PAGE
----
Must My Prostate Cancer Be Treated?

Blog # 135

“To do nothing, that’s something.”

Samuel Shem, The House of God

Prostate cancer needs to be accorded respect as there are 240,000 new cases diagnosed annually and it accounts for 30,000 deaths per year, being the second leading cause of cancer death in men, only behind lung cancer.

Unlike many other malignancies, prostate cancer is often not a lethal disease and may never need to be treated. Shocking, right…a cancer that does not necessarily need to be cut out or managed in any way! Patients with slow-growing, early stage cancer as well as older men with other health issues may be put on surveillance, aka watchful waiting, as opposed to traditional treatment with surgery or radiation.

The problem is that not all prostate cancers are slow-growing and early stage, and the challenge is how to predict the future behavior of the cancer so as to treat it appropriately—offering cure to those with aggressive cancer, but sparing the side effects of treatment in those who have non-aggressive cancer. The goal of active surveillance is to allow men with low risk prostate cancer to avoid radical treatment with its associated morbidity and/or delay definitive treatment until signs of progression occur. This involves two things—vigilant monitoring and a compliant patient who is compulsive about follow-up.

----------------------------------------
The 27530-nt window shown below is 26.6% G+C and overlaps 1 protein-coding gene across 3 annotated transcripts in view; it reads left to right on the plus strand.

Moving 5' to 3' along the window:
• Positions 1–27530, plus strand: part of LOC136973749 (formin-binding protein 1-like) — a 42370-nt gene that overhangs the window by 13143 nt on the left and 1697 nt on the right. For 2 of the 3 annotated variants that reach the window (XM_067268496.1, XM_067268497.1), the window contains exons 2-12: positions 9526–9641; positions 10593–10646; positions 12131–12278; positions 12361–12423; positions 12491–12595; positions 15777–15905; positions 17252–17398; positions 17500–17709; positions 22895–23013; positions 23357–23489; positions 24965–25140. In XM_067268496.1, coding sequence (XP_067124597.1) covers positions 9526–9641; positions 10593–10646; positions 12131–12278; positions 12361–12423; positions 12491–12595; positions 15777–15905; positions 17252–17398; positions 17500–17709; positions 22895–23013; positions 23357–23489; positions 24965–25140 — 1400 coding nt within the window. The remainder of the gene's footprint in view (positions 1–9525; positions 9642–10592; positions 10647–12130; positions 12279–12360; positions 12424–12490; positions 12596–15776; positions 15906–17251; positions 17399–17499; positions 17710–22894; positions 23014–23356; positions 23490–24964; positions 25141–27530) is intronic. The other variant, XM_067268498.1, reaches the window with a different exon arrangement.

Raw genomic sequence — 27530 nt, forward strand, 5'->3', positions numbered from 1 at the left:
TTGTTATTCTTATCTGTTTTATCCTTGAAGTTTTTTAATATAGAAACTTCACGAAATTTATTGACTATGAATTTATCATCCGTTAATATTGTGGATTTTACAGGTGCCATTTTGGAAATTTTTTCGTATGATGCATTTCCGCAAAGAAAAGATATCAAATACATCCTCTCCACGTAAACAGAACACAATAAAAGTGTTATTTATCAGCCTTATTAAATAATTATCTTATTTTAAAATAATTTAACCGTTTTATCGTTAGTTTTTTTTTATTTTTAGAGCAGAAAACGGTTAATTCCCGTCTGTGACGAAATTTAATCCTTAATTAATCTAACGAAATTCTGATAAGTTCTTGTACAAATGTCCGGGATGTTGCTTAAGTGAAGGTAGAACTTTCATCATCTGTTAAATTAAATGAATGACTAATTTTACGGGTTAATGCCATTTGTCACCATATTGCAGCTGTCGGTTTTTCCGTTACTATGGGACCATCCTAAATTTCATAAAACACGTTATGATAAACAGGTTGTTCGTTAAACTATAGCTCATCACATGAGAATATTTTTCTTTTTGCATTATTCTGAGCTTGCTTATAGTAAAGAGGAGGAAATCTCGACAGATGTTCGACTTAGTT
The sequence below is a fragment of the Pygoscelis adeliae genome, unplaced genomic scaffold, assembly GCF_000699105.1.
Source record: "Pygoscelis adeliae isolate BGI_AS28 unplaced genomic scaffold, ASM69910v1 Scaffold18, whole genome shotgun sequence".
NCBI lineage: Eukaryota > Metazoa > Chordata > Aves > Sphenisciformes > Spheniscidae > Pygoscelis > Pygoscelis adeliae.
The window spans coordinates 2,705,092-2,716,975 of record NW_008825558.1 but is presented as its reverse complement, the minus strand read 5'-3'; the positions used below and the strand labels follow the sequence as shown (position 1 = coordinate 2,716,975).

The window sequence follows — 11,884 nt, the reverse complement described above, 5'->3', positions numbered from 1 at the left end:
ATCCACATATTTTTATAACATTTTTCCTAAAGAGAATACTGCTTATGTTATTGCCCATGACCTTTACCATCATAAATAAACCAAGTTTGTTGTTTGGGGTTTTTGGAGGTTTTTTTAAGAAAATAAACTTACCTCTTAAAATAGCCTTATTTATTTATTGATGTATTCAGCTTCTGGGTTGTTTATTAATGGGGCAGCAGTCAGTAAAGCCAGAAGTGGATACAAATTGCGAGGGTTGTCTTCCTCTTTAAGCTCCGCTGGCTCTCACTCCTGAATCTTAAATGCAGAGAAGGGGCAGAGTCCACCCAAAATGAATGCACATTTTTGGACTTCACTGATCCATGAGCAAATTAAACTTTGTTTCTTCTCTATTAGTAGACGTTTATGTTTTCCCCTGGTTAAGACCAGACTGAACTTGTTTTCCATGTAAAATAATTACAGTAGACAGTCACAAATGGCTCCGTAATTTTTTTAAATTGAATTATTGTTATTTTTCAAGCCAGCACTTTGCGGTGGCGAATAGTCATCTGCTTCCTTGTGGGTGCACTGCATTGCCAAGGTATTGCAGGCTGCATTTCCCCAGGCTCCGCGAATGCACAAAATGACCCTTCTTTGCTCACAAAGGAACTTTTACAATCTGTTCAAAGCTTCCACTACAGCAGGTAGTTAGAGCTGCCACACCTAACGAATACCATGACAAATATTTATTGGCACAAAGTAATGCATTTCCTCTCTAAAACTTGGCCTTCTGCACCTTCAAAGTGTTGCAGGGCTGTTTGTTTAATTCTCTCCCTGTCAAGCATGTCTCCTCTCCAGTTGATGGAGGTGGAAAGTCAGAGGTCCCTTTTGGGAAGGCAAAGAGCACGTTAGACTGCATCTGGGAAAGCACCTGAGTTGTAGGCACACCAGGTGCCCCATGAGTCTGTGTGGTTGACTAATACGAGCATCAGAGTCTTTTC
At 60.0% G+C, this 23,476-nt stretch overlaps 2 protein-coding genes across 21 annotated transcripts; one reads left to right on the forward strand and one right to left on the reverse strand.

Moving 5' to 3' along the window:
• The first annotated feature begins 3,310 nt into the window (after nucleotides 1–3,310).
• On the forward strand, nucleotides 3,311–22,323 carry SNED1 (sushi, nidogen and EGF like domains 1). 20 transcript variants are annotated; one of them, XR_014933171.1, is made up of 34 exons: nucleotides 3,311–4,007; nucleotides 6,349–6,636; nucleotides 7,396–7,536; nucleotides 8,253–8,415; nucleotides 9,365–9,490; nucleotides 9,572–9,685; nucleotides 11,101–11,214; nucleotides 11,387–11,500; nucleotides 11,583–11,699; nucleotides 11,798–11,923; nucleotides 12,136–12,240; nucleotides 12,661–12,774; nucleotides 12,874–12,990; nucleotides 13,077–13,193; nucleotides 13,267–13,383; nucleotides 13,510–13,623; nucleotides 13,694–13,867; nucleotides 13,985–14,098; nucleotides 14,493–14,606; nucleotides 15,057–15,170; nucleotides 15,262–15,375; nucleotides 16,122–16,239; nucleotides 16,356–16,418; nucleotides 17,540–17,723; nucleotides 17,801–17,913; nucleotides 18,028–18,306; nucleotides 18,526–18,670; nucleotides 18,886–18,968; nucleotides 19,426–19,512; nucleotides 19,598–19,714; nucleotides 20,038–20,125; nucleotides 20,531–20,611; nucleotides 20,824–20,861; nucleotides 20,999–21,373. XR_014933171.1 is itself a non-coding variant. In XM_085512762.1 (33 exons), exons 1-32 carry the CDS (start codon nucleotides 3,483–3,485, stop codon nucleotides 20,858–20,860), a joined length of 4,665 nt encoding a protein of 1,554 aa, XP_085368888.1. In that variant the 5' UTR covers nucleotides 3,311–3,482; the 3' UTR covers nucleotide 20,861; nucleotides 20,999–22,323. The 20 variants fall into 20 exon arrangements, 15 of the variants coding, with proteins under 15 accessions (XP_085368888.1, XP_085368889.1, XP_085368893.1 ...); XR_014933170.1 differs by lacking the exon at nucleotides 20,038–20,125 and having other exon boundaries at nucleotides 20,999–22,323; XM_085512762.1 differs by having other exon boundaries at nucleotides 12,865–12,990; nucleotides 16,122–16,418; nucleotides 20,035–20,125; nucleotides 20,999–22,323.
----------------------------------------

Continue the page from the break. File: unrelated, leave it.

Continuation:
The ratio of 7:1 of the lifetime likelihood of diagnosis of prostate cancer (about 1 in 6 men) to death from prostate cancer (about 1 in 40 men) points out that many men with prostate cancer have an indolent (i.e., slow growing) cancer. Because of this fact, an alternative strategy to aggressive management of all men with prostate cancer is active surveillance, a structured means of careful follow-up with rigorous monitoring and immediate intervention should signs of progression develop. Being a candidate for this approach is based upon the results of the PSA blood test, findings on the digital rectal exam, and the details of the biopsy, which usually involves obtaining one dozen samples of prostate tissue.